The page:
“We really love the food here,” frequent customer Jim Force said while waiting for his order. “We come in one or two times a week.”
The restaurant also has added a new layer of décor, including photos from the Odehs’ homeland in Bethlehem.
They are also planning to expand the kitchen and offer a full sit-down service. After that happens, the owners plan to offer more delicacies such as lamb chops, smoked chicken, couscous and other tasty entrees.
Elko's Favorite Foods: Have a pintxos picnic at Ogi Deli
ELKO – Nibbles, snacks, treats and tapas. We all enjoy a few goodies now and then. But, pintxos, what are they?
The Basque culture has long been ingrained in our area, along with their wonderful cuisine. But, pintxos, literally “spikes,” are not as familiar to non-Basque as are chorizos, paella and the like.
Pintxos are skewered goodies, eaten as a bar food usually with a crowd of good friends. Thanks to Anamarie Lopategui, owner of Ogi Deli, we now are able to dine on these specialties.
Pop in for a “tortilla patata” (an egg and potato goodie) and a couple of osasunas (cucumber, olive tapenade and spinach on a slice of bread) along with a glass of crisp, imported Basque wine to set the evening off to a great start.
“In the Basque country whenever you go into a pinxto bar you pick whatever pintxos you want displayed on the bar and you eat your way through the night,” Lopategui said. “You save your toothpicks and when you are ready to cash out you give the toothpicks to the bartender to count and that’s how you pay.”
“My favorite is the Tri-tip Nevada,” regular customer Beth Wines said. “But, honestly, I’ll eat any you put in front of me.”
Lopategui has been in the food business in Elko for a number of years in Elko but the addition of the pintxo bar has only been around for about a year.
“We thought it would be fun because Elko doesn’t have anything like this,” Lopategui said. “I think there is only one other pinxto bar in the United States.”
In fact, after opening, Lopategui has been phoned a number of times by others asking about starting a similar addition in their restaurants.
“At first we had to educate people,” Lopategui said. “Now they realize you can come in and have this as a meal or making it your pit stop to going out somewhere else and having a nice meal.”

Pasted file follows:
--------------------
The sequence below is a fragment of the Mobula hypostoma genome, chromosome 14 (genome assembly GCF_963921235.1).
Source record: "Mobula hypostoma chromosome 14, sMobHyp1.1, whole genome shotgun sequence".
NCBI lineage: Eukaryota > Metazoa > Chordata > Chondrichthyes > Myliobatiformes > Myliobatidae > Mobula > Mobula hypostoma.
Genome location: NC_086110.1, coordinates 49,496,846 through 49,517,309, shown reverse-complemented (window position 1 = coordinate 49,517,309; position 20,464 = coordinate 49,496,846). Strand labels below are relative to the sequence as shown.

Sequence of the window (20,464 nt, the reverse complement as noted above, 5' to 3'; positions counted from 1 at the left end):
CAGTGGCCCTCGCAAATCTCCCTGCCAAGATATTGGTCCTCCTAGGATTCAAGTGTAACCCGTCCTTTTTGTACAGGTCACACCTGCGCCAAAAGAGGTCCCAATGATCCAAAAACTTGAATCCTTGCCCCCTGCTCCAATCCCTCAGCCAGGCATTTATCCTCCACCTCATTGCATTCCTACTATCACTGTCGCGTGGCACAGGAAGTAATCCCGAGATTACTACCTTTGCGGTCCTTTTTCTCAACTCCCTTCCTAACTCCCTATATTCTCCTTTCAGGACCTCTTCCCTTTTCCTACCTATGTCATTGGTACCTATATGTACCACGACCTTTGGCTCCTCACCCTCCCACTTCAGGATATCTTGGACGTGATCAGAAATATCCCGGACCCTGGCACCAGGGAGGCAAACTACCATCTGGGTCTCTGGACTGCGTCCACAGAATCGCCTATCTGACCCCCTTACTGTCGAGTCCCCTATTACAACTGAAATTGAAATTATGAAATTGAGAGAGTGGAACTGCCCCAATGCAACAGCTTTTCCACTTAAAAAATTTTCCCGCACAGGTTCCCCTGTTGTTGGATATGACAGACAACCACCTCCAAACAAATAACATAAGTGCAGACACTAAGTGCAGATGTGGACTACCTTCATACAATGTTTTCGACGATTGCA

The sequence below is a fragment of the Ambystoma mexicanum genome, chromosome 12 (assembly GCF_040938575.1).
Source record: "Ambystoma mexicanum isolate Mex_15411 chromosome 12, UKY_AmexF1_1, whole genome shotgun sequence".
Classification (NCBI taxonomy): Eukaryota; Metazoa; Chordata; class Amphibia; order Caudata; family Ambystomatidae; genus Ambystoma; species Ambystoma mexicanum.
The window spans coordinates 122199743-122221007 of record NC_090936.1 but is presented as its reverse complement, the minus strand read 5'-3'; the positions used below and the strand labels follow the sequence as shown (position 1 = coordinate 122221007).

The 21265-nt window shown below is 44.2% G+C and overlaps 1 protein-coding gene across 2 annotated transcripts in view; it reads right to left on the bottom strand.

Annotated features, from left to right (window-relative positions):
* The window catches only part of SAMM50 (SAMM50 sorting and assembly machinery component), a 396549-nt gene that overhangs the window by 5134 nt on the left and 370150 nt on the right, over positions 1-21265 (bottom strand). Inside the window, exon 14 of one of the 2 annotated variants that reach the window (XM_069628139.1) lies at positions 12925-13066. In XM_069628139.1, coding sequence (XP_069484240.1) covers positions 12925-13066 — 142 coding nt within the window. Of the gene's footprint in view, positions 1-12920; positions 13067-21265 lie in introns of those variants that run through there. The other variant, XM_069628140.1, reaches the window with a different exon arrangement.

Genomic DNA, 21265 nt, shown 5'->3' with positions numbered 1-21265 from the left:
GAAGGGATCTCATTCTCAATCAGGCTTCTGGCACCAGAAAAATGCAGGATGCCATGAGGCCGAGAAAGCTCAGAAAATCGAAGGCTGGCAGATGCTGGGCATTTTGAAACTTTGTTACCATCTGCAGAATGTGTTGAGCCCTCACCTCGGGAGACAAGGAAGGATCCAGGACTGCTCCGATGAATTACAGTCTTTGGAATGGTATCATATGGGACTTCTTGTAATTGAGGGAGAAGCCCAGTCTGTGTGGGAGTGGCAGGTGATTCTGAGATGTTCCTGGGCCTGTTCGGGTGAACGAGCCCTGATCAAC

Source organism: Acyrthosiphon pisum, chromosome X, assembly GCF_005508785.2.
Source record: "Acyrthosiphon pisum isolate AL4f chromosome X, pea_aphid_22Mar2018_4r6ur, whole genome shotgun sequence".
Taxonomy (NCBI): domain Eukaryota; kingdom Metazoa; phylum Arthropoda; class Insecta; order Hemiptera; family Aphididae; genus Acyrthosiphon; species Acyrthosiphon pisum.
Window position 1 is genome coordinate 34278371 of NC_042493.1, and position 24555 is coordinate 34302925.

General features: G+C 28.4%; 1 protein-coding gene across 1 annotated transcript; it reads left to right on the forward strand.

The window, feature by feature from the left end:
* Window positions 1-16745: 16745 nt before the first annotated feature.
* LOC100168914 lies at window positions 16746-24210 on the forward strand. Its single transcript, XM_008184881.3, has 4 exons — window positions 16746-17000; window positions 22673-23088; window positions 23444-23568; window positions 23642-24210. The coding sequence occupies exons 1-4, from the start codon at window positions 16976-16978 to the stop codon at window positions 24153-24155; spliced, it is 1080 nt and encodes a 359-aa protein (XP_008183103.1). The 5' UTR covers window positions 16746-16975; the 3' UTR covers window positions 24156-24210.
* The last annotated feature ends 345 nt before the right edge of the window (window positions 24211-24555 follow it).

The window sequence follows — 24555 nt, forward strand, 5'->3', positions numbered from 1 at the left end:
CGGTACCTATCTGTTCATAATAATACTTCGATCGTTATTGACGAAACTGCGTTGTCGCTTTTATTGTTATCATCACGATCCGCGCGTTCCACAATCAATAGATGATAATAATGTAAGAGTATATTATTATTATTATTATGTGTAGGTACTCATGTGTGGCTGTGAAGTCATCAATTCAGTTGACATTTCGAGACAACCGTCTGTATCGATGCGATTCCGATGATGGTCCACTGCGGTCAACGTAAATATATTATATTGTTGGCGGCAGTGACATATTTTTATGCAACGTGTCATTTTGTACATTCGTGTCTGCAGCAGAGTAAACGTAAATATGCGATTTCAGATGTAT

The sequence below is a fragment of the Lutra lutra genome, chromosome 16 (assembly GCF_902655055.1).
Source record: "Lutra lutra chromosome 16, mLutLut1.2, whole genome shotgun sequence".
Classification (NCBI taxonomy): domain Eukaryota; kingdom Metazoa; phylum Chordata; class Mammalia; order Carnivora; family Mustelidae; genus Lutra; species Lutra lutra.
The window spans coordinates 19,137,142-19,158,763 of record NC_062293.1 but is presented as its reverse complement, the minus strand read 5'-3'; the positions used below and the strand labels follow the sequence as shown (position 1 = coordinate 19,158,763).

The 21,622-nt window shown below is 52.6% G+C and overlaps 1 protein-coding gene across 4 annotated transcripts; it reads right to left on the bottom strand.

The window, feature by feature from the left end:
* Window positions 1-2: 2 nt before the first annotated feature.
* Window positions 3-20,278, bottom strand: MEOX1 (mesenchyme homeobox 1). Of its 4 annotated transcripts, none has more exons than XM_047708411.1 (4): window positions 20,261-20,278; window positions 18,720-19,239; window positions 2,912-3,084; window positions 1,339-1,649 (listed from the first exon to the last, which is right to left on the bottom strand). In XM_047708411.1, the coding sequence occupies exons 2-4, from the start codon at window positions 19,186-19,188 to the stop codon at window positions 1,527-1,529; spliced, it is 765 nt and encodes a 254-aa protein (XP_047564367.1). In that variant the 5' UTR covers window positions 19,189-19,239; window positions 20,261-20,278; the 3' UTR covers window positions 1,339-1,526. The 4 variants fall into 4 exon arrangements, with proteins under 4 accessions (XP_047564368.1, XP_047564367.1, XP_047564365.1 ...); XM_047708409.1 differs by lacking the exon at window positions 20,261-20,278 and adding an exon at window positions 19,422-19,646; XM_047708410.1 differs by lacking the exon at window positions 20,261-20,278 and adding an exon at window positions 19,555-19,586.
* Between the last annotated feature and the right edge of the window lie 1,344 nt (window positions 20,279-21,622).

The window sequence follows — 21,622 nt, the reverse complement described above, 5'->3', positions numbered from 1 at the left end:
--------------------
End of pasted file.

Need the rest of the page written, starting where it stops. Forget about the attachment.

Try one of Anamarie’s specialties yourself:
TORTILLA DE PLATA
- 3 pounds baking potatoes peeled and cut into ¼ inch slices
- 3 teaspoons kosher salt
- 2 cups olive oil
- 1 medium onion, chopped
- 10 large eggs, beaten to blend
- 1 French baguette, cut diagonally into 1” thick slices
- 1 jar of Piquillo peppers, cut in half slices
1. Place potatoes in a large colander, sprinkle with two teaspoons of salt, and toss to coat. Let stand for 30 minutes. Pat dry with paper towels.
2. Heat oil in a large nonstick skillet over medium-high heat. Add potatoes and cook, turning occasionally, until crisp-tender, 10 to 15 minutes.
3. Add onion to potatoes in skillet, cook until onion and potatoes are soft, 5 to 8 minutes. Using a slotted spoon, transfer mixture to a large bowl, let cool slightly. Strain oil into a heatproof bowl and set aside.
4. Add eggs to potato mixture, season with remaining salt. Wipe out skillet. Heat 1/4 cup reserved oil over medium-high heat (chill remaining oil for another use.) Add egg mixture, arranging potatoes to submerge.
5. Reduce heat to medium, cook tortilla until almost set (it will be slightly runny on top.) 25 to 30 minutes. Invert onto a large plate. Slide into skillet browned side up. Cook until golden on bottom and cooked through, about 4 more minutes. Serve warm or at room temperature. Cut into wedges.
6. To make into a pintxo, place a wedge of the tortilla onto a slice of French baguette. Garnish with a slice of piquillo pepper and place a toothpick through all ingredients.
7. Makes 6 to 8 servings